COVID-19 and Schools

MSU Partners with UV Angel to Install Air-Cleansing Solutions

Michigan State University has partnered with pathogen control technology vendor UV Angel to install UV Angel Clean Air units around the MSU campus. They have already been added to busy areas like the Olin Health Center and Wonders Hall, and they’re scheduled for installation soon in campus athletic facilities. The goal is to foster cleaner, safer environments for students and faculty as they return to campus during (and after) the coronavirus pandemic.

The technology uses ultraviolet light that can neutralize up to 99.99% of ambient bacteria, viruses, and fungi in the air or on various surfaces. It operates while spaces are occupied to eliminate potential infections at the immediate time and place of the potential contamination, before it gets the opportunity to spread. Originally developed for use in healthcare environments, the solutions can run continuously and independently, 24/7.

“Our main priority is to keep our Spartan family safe,” said Dan Bollman, MSU’s VP in charge of facilities. “From mandatory, on-campus COVID-19 testing to enhanced cleaning and safety measures, we have been doing everything we can to protect our campus community during the pandemic. Installing new air purifying technology is another way we’re investing in improving safety for our students, staff, faculty, and visitors.”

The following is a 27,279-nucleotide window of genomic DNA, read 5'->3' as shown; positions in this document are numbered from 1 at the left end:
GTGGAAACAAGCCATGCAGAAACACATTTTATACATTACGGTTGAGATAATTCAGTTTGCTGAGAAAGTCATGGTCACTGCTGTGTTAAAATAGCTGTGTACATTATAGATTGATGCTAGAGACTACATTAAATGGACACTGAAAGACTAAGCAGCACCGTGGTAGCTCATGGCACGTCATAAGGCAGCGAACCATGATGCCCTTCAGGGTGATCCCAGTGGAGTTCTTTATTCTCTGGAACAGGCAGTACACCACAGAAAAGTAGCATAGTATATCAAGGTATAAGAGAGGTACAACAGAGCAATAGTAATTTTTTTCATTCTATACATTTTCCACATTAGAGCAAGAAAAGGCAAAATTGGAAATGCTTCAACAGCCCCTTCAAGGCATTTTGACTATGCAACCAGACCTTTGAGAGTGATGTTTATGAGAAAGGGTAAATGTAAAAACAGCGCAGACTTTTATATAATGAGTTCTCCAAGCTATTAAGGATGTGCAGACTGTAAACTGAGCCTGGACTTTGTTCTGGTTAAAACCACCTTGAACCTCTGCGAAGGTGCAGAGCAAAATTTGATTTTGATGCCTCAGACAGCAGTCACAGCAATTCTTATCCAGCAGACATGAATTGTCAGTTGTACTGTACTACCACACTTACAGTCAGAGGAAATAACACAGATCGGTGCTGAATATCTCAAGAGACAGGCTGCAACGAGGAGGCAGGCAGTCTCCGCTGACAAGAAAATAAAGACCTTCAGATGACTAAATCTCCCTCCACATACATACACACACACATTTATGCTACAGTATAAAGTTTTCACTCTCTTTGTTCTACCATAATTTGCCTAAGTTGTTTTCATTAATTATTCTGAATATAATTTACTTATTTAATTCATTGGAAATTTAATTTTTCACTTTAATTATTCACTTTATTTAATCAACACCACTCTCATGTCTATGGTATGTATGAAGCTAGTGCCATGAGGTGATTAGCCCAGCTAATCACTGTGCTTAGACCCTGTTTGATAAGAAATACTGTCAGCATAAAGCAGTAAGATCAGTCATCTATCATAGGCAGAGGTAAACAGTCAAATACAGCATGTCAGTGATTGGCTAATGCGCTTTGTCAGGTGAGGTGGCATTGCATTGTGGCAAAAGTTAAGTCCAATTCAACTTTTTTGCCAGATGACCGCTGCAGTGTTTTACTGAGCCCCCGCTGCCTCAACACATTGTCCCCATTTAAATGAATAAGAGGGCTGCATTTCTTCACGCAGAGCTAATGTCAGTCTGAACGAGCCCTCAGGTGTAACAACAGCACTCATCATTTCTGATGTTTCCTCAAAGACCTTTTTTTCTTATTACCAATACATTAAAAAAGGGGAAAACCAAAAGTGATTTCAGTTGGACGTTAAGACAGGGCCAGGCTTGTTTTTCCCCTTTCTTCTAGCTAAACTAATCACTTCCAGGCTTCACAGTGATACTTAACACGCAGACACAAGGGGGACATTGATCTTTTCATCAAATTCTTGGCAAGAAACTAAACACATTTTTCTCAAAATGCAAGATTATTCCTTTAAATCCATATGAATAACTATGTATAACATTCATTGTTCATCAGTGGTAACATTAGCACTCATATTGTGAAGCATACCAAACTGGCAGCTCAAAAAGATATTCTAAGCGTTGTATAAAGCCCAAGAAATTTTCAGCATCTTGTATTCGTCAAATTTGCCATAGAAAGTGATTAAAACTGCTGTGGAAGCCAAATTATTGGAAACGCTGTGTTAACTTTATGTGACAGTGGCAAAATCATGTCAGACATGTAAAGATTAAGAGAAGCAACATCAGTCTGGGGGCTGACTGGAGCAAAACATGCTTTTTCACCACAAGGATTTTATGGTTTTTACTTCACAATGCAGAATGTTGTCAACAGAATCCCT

In contrast to large-scale solutions like building-wide HVAC units, the UV Angel solutions were designed to prevent person-to-person contamination within a smaller field of influence. It sucks in air from (potentially poorly ventilated) indoor spaces and treats it with highly concentrated UV light, neutralizing any potential threats at the source.

“Universities by their nature are designed for people to congregate. That creates challenges where diseases are spread person to person,” said UV Angel CEO Tom Byrne. “Just like we see during the cold and flu season, it is critical to understand that people are the major source of contamination and disease transmission. The recent pandemic continues to highlight the need to add engineered, source-level controls at the point where contamination is occurring. Michigan State is among leading universities in the country to install technology on campus that adds an important layer of protection against infection for students, faculty, and visitors on campus.”

About the Author

Matt Jones is senior editor of Spaces4Learning. He can be reached at [email protected].

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